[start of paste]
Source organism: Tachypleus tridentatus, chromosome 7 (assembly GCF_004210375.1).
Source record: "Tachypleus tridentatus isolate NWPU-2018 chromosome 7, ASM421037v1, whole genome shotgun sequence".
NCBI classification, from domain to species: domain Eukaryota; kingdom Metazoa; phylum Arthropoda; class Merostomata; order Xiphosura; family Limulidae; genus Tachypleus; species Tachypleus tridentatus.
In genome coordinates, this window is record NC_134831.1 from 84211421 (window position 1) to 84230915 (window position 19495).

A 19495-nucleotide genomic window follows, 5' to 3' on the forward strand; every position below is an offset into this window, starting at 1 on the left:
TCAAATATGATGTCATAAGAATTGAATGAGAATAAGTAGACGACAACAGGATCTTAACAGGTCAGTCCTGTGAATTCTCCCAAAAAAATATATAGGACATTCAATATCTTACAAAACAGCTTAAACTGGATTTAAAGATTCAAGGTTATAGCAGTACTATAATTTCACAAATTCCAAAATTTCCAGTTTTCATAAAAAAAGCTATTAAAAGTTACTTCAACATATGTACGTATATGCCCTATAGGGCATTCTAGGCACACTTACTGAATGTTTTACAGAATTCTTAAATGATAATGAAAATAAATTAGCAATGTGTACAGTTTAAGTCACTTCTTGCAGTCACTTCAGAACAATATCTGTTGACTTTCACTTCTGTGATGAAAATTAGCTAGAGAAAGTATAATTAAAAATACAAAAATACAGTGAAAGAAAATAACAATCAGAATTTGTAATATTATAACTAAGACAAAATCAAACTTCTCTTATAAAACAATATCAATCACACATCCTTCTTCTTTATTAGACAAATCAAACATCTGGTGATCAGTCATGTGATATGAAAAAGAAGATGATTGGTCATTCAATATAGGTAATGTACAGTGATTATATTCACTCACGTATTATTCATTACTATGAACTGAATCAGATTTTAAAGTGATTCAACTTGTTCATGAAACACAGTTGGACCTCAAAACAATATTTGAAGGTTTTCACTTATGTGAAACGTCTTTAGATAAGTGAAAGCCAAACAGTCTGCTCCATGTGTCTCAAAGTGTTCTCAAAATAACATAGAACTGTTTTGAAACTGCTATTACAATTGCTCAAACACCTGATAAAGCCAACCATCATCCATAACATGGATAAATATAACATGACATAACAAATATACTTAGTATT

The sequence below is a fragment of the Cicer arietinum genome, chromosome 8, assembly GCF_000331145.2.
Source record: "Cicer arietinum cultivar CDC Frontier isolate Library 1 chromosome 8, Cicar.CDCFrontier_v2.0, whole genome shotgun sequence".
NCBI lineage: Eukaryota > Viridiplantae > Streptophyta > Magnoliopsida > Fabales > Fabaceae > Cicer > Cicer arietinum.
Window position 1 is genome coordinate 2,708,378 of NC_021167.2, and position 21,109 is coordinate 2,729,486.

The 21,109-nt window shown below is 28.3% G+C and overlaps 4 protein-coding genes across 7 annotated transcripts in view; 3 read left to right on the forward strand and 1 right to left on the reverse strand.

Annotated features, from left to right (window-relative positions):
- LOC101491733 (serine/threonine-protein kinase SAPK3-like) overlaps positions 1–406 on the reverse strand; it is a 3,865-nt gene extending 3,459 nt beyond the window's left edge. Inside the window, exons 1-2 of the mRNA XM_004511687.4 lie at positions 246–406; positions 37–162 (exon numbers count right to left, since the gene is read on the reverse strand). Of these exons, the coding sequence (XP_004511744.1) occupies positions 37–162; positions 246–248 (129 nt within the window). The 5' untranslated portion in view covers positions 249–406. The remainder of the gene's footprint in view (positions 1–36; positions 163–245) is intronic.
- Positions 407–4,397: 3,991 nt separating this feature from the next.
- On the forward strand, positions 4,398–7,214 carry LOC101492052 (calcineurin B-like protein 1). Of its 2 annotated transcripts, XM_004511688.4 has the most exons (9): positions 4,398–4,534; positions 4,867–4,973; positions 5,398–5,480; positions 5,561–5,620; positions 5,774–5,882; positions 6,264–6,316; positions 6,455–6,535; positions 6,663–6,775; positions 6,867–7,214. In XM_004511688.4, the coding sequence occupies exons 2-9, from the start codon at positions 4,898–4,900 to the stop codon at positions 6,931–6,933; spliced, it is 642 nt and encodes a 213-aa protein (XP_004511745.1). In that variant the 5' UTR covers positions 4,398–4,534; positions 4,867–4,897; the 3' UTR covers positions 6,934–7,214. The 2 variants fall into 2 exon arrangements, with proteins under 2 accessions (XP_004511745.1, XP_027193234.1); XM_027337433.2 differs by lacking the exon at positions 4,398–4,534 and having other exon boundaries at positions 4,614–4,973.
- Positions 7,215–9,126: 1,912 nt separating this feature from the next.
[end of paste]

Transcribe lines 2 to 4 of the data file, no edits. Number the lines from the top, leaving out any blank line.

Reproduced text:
Source record: "Tachypleus tridentatus isolate NWPU-2018 chromosome 7, ASM421037v1, whole genome shotgun sequence".
NCBI classification, from domain to species: domain Eukaryota; kingdom Metazoa; phylum Arthropoda; class Merostomata; order Xiphosura; family Limulidae; genus Tachypleus; species Tachypleus tridentatus.
In genome coordinates, this window is record NC_134831.1 from 84211421 (window position 1) to 84230915 (window position 19495).